Throughout the Sweet fish ordeal, I got to know my neighbors. Since I am still in the process of becoming conversational, there are specific topics I like to talk about new people. I find the questions “What do you like to do,” “What are your hobbies,” “do you like ____” are readily understood and answered even if I have no idea what their reply is. Naturally, I turned to these. My female neighbor explained that her hobby was getting drunk. Her favorite thing to do was to drink beer. She liked many different types of beer and sometimes liked wine too. I told her I thought she was awesome. Soon, her husband (also very drunk) joined us too.
Mr. Neighbor sat down next to me and introduced himself. He was very red faced and very smiley. I introduced myself back. I asked him what sorts of things he liked. His answer was very long and very fast and his regional accent was very, very thick. As a newbie to the Japanese language I often find myself in situations where I don’t understand all of what a person is saying to me. Usually, I try to pick out particular words and figure out what they’re saying. For example, while a person is talking I may pick out “ park….. often….. children….” This tells me that this person at some time or another has encountered children at the park. If they seem friendly or nice I assume they take their children to the park or play with kids of people they know at the park. If they are creepy I may imagine the “Sex and Candy” music video that was popular in the 80s (maybe the 90s). Usually context clues help me figure things out.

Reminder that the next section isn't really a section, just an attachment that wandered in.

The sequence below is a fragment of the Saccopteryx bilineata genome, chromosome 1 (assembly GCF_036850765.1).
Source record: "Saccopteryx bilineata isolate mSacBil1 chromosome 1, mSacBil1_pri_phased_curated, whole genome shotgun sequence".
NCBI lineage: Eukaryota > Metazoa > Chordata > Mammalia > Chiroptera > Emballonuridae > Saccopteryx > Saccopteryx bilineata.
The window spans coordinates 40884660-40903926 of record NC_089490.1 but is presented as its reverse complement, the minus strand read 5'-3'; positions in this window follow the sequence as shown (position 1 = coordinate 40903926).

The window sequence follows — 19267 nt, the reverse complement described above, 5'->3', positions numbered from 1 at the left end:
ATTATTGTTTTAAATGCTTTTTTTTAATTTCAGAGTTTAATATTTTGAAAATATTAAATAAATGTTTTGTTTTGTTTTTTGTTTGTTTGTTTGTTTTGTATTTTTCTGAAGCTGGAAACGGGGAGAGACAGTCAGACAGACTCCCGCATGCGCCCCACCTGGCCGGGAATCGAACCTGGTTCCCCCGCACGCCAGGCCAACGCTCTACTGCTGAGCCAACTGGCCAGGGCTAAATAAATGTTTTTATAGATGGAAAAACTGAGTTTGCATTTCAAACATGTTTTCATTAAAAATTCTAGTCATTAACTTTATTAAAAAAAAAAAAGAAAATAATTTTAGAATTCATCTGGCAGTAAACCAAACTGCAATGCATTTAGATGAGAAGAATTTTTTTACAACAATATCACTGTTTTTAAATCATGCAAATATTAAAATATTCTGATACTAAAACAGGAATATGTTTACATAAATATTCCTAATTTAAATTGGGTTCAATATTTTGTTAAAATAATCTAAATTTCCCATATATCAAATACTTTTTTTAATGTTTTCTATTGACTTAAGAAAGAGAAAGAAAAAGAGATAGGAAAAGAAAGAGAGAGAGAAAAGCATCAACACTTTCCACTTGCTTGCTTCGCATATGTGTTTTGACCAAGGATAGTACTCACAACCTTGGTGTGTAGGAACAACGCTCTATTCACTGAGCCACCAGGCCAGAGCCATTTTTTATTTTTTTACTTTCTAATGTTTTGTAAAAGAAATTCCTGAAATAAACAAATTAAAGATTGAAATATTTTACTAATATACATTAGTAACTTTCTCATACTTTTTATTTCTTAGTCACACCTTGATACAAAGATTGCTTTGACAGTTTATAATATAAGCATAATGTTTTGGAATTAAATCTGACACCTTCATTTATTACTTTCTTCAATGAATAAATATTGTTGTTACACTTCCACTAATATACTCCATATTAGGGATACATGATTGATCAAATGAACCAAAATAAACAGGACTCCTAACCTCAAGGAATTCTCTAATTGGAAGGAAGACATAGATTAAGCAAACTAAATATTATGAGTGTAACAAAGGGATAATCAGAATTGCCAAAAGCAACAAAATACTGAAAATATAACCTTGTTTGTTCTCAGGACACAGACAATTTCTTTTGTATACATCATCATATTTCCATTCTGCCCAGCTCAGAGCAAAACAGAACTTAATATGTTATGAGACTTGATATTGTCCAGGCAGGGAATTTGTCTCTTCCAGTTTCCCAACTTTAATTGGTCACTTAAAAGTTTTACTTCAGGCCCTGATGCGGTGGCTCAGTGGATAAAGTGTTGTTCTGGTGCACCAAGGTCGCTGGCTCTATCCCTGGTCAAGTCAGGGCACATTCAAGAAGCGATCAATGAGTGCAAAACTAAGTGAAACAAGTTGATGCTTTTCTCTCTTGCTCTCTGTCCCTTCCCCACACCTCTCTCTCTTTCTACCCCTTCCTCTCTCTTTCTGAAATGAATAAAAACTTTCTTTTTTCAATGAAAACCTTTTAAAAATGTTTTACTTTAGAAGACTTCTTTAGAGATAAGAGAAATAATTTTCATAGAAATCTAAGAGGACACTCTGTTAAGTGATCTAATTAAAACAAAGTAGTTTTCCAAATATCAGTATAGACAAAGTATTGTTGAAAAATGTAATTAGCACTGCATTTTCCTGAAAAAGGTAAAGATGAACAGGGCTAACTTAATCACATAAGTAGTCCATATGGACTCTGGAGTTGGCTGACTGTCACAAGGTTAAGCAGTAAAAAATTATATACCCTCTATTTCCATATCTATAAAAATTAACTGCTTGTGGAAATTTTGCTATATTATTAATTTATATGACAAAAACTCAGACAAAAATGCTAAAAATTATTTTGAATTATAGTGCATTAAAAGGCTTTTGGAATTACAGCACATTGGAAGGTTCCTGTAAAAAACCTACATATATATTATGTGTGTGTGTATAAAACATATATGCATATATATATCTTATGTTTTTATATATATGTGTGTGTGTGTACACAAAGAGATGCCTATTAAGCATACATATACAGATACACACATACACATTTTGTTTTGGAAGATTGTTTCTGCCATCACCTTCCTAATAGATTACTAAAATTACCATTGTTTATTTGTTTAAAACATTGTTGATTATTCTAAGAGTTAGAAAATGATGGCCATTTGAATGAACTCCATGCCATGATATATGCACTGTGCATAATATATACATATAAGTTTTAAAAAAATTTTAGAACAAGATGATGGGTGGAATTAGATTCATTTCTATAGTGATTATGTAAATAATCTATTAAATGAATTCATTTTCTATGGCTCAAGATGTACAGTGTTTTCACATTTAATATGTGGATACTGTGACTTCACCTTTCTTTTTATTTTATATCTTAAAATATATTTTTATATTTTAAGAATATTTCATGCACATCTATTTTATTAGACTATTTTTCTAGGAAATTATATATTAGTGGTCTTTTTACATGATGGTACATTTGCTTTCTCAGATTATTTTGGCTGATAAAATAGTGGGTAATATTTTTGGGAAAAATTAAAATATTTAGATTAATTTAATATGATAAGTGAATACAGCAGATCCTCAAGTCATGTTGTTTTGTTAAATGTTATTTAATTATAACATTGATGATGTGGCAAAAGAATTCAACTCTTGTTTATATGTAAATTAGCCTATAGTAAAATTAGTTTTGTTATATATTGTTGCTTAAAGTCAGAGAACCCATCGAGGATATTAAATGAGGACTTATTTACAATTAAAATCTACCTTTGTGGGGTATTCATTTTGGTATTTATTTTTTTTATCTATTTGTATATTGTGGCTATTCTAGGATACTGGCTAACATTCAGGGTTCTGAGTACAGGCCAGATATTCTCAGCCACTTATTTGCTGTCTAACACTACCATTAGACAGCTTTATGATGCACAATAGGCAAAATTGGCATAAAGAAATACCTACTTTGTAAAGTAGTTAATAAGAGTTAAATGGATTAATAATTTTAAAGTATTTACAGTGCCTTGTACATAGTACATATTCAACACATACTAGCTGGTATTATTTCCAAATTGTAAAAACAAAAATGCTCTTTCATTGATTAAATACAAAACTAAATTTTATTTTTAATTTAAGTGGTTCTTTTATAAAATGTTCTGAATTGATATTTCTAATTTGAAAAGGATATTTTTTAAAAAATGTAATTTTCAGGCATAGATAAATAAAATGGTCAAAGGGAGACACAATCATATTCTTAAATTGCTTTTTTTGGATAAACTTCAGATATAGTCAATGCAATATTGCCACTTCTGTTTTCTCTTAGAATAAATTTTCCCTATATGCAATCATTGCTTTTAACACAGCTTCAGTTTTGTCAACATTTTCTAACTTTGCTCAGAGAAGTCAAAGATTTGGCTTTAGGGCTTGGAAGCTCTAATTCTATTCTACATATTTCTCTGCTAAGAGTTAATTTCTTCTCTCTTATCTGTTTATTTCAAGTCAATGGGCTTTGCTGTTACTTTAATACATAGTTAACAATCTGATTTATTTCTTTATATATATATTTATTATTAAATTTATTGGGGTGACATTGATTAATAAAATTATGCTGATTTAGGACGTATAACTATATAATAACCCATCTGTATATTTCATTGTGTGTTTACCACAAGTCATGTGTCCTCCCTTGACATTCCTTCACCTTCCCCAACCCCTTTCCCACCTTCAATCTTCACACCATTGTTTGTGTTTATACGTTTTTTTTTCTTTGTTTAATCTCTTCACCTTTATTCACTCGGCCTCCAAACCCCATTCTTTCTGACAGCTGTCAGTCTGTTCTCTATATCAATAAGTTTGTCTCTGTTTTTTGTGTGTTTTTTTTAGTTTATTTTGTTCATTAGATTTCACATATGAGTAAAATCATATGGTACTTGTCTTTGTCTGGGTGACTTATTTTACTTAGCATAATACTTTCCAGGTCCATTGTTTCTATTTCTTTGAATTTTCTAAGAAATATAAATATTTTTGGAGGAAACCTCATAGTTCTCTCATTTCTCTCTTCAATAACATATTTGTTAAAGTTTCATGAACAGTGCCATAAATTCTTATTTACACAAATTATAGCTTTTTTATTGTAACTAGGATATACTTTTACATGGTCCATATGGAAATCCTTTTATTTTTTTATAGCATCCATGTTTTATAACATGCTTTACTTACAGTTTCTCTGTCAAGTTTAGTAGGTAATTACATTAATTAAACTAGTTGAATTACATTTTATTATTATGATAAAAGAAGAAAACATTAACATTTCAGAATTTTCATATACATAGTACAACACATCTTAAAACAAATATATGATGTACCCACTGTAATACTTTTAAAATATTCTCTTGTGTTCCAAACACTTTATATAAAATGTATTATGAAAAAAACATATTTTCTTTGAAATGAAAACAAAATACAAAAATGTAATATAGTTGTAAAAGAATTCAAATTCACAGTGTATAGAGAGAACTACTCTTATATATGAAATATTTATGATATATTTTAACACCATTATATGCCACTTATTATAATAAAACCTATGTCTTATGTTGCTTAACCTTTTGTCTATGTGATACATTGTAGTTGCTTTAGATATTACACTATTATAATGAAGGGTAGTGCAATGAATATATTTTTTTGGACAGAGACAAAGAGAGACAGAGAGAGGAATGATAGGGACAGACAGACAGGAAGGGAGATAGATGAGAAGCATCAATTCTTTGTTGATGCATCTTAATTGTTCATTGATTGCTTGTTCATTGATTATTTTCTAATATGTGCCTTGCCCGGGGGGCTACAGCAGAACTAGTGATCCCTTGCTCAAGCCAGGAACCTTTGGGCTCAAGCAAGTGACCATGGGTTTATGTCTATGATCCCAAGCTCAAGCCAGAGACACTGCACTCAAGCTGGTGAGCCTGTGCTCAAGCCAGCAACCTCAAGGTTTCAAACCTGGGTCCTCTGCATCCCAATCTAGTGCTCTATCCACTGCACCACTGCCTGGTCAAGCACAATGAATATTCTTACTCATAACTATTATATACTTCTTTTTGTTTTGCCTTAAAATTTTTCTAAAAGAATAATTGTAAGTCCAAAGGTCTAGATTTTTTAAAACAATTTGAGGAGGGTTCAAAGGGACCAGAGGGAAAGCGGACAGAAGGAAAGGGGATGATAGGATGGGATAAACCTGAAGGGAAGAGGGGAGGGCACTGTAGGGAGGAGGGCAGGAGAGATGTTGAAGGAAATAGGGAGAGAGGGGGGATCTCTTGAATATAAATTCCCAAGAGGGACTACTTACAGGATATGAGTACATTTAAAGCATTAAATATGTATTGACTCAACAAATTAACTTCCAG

However, there was no context and I could pick out no words. In fact, I couldn’t pick out a single syllable. I couldn’t even hear a “desu” that indicates the end of a sentence. I sat there for five minutes and eventually started laughing at the ridiculousness of my predicament. This laugh was aloud and soon Mr. Neighbor started laughing too. Then, he said “Ah, she gets it! [Literally he said “she understood it].” Of course, THAT he annunciated perfectly. My neighbors now think I’m some Japanese genie that is so good that I can understand puns and jokes (or at least that’s what I think my co-worker said that they said about me. There’s some room for interpretation on that. The phrase good at Japanese was in there somewhere.).
Eventually, Mrs. Neighbor disappeared into her house. She was gone for maybe four minutes and she and her daughter/niece/younger female friend reappeared with a toy. There was a yellow cat standing on a stand. He wore a top hat and a bow. There was a button. They pushed it. The cat started shaking its butt. Music started playing. It was Shania Twain’s “I’ll Get you Good.” The cat’s mouth started moving to the words of the song. I cracked up and then started singing along. They were impressed by this. They asked me to dance too. I asked them to teach me to dance. They taught me the female part of a traditional dance that I won’t even try to name. Mrs. Neighbor added in some extra moves (I’m assuming that butt shaking wasn’t part of any traditional dance in Japan – maybe I’m wrong). I copied and they cheered.
Later that night we played with sparklers, ate a delicious nashi (pear) dessert and I was able to meet one of the women in my Eikaiwa class. Needless to say, my first rodeo was a success.